Background. Mirror therapy (MT) has been used as a treatment for various neurological disorders. Recent application of electroencephalogram (EEG) to the MT study allows researchers to gain insight into the changes in brain activity during the therapy. Objective. This scoping review is aimed at mapping existing evidence and identifying knowledge gaps about the effects of MT on upper limb recovery and its application for individuals with chronic stroke. Methods and Materials. A scoping review through a systematic literature search was conducted using PubMed, CINAHL, PsycINFO, and Scopus databases. Twenty articles published between 2010 and 2020 met the inclusion criteria. The efficacy of MT on upper limb recovery and brain activity during MT were discussed according to the International Classification of Functioning, Disability and Health (ICF). Results. A majority of the studies indicated positive effects of MT on upper limb recovery from the body structure/functional domain. All studies used EEG to indicate brain activation during MT. Conclusion. MT is a promising intervention for improving upper limb function for individuals with chronic stroke. This review also highlights the need to incorporate EEG into the MT study to capture brain activity and understand the mechanism underlying the therapy.

1. Introduction

Stroke is the second largest cause of early death and secondary disabilities [1]. Motor skills are among the crucial areas affected by stroke, and recovery from stroke typically takes more than six months, especially in the upper limbs. Evidence shows that about 83% of stroke survivors are able to walk again; however, only 5% to 20% of survivors achieve full functional recovery of affected upper limbs [2].

Several therapies using different technological sophistication levels have emerged to restore motor function after stroke. Dr. Ramachandran introduced mirror therapy (MT) in the 1990s to manage numerous other conditions, including motor disorders [3]. This therapy is based on visual stimulation. Visual feedback is given to the individual using a mirror that reflects the nonaffected limb to make the brain believe that what the individual sees is the affected limb moving without difficulty [4]. Unilateral and bilateral procedures have been implemented since the introduction of MT. In the unilateral procedure, activities are performed only on the unaffected limb. In the bilateral procedure, the individual attempts to move the affected limb as much as possible to mimic the reflected movements of the unaffected limb. Although there are different variations in MT setup and procedure, all methods serve to aid the recovery of the affected limb by stimulating the regions of the brain associated with movement, sensation, and pain [5]. The literature suggests that recovery between the first three to six months of onset is largely natural [6]. Recovery in the stroke context is defined as restoring the ability to perform a movement in the same way as before the injury [7].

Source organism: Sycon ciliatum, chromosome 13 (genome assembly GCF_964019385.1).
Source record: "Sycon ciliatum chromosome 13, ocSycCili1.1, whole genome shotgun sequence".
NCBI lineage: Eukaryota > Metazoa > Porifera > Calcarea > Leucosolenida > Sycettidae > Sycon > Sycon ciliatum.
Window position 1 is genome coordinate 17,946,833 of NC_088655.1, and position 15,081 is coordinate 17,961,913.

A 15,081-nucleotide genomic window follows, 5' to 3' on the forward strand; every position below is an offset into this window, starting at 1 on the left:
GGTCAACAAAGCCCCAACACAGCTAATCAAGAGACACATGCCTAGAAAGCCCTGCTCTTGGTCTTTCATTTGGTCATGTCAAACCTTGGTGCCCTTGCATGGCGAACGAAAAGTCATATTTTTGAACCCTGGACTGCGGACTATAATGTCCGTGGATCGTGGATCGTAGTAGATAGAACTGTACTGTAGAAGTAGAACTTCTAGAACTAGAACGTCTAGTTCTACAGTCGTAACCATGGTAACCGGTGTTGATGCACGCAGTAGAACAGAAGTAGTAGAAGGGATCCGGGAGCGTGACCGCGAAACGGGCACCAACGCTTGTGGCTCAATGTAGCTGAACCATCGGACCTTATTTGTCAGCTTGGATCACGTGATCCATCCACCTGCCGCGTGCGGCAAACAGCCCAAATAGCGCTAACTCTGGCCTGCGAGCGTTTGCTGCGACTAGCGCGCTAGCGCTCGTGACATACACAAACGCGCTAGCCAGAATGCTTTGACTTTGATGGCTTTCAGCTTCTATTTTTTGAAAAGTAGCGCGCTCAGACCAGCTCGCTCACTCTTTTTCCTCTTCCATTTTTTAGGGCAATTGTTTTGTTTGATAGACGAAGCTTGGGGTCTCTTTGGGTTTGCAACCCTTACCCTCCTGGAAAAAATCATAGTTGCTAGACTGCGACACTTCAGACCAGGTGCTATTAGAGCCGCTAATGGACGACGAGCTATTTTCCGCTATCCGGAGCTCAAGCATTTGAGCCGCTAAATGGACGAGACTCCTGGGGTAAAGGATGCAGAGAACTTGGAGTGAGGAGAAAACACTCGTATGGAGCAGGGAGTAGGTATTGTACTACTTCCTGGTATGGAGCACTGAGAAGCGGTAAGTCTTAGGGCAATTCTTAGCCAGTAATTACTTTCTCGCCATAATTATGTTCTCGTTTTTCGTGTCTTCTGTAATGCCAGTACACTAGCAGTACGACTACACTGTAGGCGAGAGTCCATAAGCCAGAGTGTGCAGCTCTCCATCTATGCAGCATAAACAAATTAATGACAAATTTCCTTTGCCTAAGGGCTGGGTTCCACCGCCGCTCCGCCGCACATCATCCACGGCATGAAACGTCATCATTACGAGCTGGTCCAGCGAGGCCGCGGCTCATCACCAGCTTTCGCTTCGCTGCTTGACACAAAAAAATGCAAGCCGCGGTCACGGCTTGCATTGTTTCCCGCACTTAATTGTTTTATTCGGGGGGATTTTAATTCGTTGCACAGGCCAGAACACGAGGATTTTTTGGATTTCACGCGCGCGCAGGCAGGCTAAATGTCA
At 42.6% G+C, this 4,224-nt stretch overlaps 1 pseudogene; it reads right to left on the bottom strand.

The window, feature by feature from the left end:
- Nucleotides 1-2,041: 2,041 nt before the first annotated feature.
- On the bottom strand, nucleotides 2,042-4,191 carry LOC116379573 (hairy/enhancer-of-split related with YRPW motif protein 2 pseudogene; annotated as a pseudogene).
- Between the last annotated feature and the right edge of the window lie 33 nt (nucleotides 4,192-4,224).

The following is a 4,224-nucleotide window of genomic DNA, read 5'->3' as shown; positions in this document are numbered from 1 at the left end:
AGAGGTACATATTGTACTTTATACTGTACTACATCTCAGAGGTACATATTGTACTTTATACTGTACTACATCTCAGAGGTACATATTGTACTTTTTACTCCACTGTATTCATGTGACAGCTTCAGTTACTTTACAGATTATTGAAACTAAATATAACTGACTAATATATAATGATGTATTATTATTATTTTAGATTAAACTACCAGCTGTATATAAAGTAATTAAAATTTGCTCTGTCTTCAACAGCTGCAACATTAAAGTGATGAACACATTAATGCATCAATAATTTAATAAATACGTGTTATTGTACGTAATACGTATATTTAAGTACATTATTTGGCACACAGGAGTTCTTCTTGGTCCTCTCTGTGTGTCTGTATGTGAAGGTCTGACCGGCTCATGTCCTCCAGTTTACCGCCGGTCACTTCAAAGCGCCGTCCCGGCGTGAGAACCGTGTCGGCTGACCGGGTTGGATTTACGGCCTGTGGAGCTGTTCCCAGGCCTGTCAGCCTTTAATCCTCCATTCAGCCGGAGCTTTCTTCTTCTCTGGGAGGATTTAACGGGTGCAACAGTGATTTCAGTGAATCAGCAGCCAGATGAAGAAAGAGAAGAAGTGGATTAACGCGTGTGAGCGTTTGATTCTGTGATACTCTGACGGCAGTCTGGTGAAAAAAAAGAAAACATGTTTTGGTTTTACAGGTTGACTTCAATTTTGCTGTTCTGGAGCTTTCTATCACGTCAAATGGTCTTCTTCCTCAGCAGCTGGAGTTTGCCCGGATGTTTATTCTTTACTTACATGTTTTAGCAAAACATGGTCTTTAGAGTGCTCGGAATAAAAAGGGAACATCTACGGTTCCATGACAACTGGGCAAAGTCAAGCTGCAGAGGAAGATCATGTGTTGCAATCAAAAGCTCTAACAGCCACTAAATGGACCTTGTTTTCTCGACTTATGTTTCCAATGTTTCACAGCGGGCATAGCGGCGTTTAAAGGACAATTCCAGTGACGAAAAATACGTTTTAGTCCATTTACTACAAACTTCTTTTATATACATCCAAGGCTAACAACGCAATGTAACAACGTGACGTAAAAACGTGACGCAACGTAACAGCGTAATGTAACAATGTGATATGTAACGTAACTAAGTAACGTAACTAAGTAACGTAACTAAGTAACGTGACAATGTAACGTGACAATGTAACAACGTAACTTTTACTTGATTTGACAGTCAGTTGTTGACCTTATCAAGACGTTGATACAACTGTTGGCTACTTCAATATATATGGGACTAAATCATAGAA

The selection and classification of outcomes in stroke rehabilitation are primarily based on the International Classification of Functioning, Disability and Health (ICF) framework. The domains in the ICF include human functioning, which comprises body structure/function, activity, and participation. In any intervention study focusing on the stroke population, it may be crucial for scholars to address the effects of the interventions on the body structure/function domain. However, it is equally crucial to examine the effects of these changes on individual activity and participation domains [8].

Advanced electroencephalogram (EEG) technology for analysing brainwave signals has brought a new perspective in stroke research by capturing meaningful electrophysiological features of neuron activities [9]. Predicting therapy outcomes is more difficult in the chronic phase where the duration since stroke onset is six months or more. This is because motor recovery is not necessarily linked to the degree of the initial injury. Several complex mechanisms of dynamic neuroplasticity occurs after the initial stroke lesion [10]. Therefore, predicting motor function requires the use of complementary techniques. EEG is one of the neurophysiological techniques that can provide helpful information for predicting clinical outcomes. EEG is not only used for “for predicting clinical outcomes.” Evidence also suggests that EEG may provide insightful information on neural activity changes and interhemispheric differences [11, 12]. It is presently feasible for researchers to objectively evaluate changes in brain activity before and after the intervention. The MT study continues to evolve with various protocols and different targeted populations. The previous MT reviews have focused on all stroke phases [5, 13]; however, there are limited studies that emphasised the changes in brain activity after MT for individuals having chronic stroke only. Therefore, the purpose of this review is to map existing evidence and knowledge gaps concerning MT on brain activity and upper limb recovery among individuals with chronic stroke.